Catching Up With... Neko Case

Music Features Neko Case
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Read Paste's full conversation with Neko Case below, or return to rest of our issue 50 cover story here.

Are you still living in Tucson?
Case: I live here right now but I’m transitioning, moving to a farm.

Paste: How did that come about?
Case: I bought a farm. I didn’t buy the farm, I bought a farm. I’m a nature lover so I kinda want to go move there.

Paste: And are you going to be growing stuff on this farm?
Case: Oh yeah. Hay, vegetables, dogs. It’ll be a used-dog farm. I want horses and goats really bad. I haven’t really gotten to be around horses since I was little, so I’m kinda dying to. I really miss them.

Paste: How do you think farm life and touring life will mesh?
Case: It will mesh beautifully because when you tour it just doesn’t matter were you live.

Paste: Just gotta find somebody to take care of all those dogs.
Case: Yep the dog wrangler, to live on site. I’m very excited about it.

Paste: I got to hear the new album.
Case: Yeah? You got to hear it before me then, it's not even mastered yet.

Paste: It certainly sounds finished to me. Tell me a little bit about this barn in Vermont that you converted into a studio for the piano orchestras.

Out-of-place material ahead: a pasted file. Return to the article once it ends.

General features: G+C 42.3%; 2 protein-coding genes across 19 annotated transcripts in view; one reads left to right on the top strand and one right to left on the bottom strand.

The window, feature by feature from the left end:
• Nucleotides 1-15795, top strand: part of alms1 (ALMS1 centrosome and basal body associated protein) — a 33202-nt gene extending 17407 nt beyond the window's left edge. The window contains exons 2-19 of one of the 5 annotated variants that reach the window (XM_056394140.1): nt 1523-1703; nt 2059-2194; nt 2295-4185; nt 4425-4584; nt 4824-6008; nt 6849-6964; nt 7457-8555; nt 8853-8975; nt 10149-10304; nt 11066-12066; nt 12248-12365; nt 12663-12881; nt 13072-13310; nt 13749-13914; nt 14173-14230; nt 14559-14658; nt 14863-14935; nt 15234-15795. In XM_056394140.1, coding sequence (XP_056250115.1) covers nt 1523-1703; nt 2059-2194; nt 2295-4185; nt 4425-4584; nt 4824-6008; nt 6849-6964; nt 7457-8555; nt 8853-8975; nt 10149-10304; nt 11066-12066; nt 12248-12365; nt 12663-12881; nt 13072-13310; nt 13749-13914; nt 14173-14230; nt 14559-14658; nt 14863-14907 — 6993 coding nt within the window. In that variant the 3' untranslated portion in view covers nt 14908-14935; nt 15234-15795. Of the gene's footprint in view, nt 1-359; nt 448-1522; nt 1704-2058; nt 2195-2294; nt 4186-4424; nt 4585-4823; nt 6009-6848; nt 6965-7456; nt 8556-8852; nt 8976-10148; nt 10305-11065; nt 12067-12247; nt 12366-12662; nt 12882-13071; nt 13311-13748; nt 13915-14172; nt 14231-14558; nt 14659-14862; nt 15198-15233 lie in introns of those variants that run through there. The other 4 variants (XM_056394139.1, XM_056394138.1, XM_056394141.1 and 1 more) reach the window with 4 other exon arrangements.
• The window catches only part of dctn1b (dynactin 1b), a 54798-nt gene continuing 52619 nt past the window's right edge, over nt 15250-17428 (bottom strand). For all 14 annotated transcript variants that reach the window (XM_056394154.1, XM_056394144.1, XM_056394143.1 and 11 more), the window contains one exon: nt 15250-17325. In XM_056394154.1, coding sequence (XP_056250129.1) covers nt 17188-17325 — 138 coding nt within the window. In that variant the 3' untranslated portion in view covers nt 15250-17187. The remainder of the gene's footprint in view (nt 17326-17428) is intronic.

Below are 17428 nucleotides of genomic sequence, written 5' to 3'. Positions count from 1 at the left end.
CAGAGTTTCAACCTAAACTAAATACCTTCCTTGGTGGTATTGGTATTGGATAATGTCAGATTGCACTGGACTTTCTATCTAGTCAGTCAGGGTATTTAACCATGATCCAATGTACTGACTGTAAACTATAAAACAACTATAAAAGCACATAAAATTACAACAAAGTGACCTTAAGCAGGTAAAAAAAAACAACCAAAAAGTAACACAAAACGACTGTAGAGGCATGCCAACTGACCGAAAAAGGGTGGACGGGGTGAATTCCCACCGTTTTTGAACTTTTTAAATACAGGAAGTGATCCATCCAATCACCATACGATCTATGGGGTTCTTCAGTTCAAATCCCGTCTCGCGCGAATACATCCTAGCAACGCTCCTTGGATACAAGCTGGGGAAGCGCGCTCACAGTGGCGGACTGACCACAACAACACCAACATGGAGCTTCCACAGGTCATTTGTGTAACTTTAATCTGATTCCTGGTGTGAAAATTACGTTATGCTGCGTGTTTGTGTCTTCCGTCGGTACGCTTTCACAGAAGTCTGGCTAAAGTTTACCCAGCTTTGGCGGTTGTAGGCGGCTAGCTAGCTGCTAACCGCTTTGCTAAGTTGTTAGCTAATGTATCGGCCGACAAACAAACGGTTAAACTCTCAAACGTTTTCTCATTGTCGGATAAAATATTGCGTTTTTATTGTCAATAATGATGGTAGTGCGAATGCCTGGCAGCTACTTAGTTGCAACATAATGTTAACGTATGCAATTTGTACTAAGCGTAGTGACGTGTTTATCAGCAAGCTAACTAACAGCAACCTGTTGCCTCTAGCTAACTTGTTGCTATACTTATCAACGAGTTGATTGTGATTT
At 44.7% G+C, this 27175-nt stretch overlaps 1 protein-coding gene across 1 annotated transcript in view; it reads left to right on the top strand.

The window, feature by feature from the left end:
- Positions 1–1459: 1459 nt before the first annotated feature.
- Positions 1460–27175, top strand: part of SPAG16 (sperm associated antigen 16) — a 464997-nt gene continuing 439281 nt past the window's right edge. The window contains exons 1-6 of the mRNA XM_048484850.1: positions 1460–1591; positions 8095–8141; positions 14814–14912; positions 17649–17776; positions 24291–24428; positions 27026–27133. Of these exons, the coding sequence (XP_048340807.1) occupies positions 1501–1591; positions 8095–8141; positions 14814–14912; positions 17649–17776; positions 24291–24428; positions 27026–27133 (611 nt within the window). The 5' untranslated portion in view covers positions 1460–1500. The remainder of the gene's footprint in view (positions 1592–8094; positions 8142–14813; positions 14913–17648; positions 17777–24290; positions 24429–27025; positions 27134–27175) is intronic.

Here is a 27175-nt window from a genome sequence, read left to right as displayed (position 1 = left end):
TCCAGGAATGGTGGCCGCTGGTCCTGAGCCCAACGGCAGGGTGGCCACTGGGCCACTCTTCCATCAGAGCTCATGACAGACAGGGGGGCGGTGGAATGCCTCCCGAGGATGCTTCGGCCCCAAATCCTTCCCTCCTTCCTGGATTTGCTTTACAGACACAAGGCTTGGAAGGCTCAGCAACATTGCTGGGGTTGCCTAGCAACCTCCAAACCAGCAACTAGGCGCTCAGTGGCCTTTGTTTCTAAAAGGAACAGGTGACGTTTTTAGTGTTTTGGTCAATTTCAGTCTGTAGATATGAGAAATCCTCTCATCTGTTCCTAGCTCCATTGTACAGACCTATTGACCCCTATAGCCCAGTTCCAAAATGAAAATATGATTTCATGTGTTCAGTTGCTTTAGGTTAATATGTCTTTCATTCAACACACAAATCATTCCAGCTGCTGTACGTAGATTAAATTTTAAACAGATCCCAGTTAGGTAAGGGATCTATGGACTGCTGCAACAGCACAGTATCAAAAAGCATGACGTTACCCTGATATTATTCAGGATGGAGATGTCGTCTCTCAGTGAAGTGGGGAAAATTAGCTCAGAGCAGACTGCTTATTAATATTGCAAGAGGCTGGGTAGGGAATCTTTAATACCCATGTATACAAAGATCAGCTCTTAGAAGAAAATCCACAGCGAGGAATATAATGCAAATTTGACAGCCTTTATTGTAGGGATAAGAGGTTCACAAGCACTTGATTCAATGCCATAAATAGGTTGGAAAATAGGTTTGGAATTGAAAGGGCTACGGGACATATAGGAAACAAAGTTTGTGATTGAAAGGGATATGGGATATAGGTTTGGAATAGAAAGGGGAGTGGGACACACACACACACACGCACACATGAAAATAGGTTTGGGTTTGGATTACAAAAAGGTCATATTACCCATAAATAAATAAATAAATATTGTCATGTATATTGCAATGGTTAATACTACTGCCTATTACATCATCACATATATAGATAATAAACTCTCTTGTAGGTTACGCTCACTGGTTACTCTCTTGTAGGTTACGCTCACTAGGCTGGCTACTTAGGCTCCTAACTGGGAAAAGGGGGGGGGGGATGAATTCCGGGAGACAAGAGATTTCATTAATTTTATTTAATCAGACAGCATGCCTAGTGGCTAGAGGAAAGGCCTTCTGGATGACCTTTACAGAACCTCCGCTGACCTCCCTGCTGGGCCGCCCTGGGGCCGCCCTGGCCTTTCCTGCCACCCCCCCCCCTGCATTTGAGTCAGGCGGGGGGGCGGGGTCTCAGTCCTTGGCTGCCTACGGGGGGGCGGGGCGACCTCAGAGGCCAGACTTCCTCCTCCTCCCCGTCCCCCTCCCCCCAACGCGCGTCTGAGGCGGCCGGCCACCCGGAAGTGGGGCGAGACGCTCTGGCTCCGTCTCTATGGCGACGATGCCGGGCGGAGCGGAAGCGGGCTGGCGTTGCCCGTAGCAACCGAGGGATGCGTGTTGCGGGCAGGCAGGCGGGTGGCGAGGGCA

Case: Well I didn’t really convert it into a studio. Basically the floor was made of dirt, and so I hired a friend of mine to come in and put in a wood floor and build a stage. And it looks amazing, but then we decided it would be really hilarious to see how many free pianos we could get off of. Because that’s how I got a piano right off the bat, but when I went on I couldn’t believe how many free pianos there are on Craigslist. And I was like, well I have a barn. So I ended up with eight, which are playable. That’s when I came up with the idea for the piano orchestra. I thought it would just sound so beautiful to have a bunch of people playing piano at once in that barn because its so old; it's from like the 1780s. I mean, it is old. The wood inside, some of it's rotten, and you can see where they’ve built part of a newer barn over an older barn, and its just a crazy crazy place. The lady that I bought the barn from, she had written down in pencil every single person that’s ever lived there. She actually knew—she was a scientist and botanist and her and her husband had the farm for like 20 years—and they knew everything about the farm and they loved it. They took such good care of it and I kinda knew it was just the right place for me. I knew I was going to continue the farm in a way that they really would appreciate, so she told me all the history and that barn has been there, basically for the last couple hundred years. There's only a hundred years of people "legally" owning it, according to the government. Basically the barn is just so old, and it feels really good, and I was really excited. Like, I knew about the dairy cows that used to live there in the '40s and before that in the '20s, there was a man that raised Morgan horses and they are all buried underneath the orchard. There's just so much history there and I really wanted to do something there. We ended up with robins on the recording and frogs and all kinds of stuff. And with a barn, you just don’t have control, which was another element I really liked.